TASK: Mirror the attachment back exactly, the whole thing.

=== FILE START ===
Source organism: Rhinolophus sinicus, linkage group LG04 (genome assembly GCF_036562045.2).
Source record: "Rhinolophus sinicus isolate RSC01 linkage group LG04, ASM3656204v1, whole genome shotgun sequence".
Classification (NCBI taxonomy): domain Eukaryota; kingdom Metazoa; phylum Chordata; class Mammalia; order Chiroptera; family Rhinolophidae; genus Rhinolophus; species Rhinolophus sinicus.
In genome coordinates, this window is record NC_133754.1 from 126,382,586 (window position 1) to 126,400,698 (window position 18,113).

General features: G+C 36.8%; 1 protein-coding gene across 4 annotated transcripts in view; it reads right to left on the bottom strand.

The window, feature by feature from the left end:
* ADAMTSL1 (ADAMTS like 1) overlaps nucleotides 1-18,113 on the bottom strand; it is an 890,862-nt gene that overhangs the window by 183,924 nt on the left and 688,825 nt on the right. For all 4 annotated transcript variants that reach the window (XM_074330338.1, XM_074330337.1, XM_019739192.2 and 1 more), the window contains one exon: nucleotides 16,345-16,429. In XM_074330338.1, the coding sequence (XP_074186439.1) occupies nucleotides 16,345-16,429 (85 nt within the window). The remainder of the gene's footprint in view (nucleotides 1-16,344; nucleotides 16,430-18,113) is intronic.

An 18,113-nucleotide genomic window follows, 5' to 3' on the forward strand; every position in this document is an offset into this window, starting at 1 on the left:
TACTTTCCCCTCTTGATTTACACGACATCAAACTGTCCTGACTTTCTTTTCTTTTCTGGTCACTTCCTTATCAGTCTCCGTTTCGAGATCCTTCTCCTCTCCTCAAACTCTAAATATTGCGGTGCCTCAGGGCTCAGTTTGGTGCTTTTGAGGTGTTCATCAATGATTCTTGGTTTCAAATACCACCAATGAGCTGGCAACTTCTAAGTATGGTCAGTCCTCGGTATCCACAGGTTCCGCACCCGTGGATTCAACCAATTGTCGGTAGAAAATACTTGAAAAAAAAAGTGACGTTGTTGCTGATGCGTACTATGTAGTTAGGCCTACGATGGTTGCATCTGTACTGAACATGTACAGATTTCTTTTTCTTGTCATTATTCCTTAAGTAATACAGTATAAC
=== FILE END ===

Source organism: Rhinolophus sinicus, linkage group LG04 (genome assembly GCF_036562045.2).
Source record: "Rhinolophus sinicus isolate RSC01 linkage group LG04, ASM3656204v1, whole genome shotgun sequence".
Classification (NCBI taxonomy): domain Eukaryota; kingdom Metazoa; phylum Chordata; class Mammalia; order Chiroptera; family Rhinolophidae; genus Rhinolophus; species Rhinolophus sinicus.
In genome coordinates, this window is record NC_133754.1 from 126,382,586 (window position 1) to 126,400,698 (window position 18,113).

General features: G+C 36.8%; 1 protein-coding gene across 4 annotated transcripts in view; it reads right to left on the bottom strand.

The window, feature by feature from the left end:
* ADAMTSL1 (ADAMTS like 1) overlaps nucleotides 1-18,113 on the bottom strand; it is an 890,862-nt gene that overhangs the window by 183,924 nt on the left and 688,825 nt on the right. For all 4 annotated transcript variants that reach the window (XM_074330338.1, XM_074330337.1, XM_019739192.2 and 1 more), the window contains one exon: nucleotides 16,345-16,429. In XM_074330338.1, the coding sequence (XP_074186439.1) occupies nucleotides 16,345-16,429 (85 nt within the window). The remainder of the gene's footprint in view (nucleotides 1-16,344; nucleotides 16,430-18,113) is intronic.

An 18,113-nucleotide genomic window follows, 5' to 3' on the forward strand; every position in this document is an offset into this window, starting at 1 on the left:
TACTTTCCCCTCTTGATTTACACGACATCAAACTGTCCTGACTTTCTTTTCTTTTCTGGTCACTTCCTTATCAGTCTCCGTTTCGAGATCCTTCTCCTCTCCTCAAACTCTAAATATTGCGGTGCCTCAGGGCTCAGTTTGGTGCTTTTGAGGTGTTCATCAATGATTCTTGGTTTCAAATACCACCAATGAGCTGGCAACTTCTAAGTATGGTCAGTCCTCGGTATCCACAGGTTCCGCACCCGTGGATTCAACCAATTGTCGGTAGAAAATACTTGAAAAAAAAAGTGACGTTGTTGCTGATGCGTACTATGTAGTTAGGCCTACGATGGTTGCATCTGTACTGAACATGTACAGATTTCTTTTTCTTGTCATTATTCCTTAAGTAATACAGTATAAC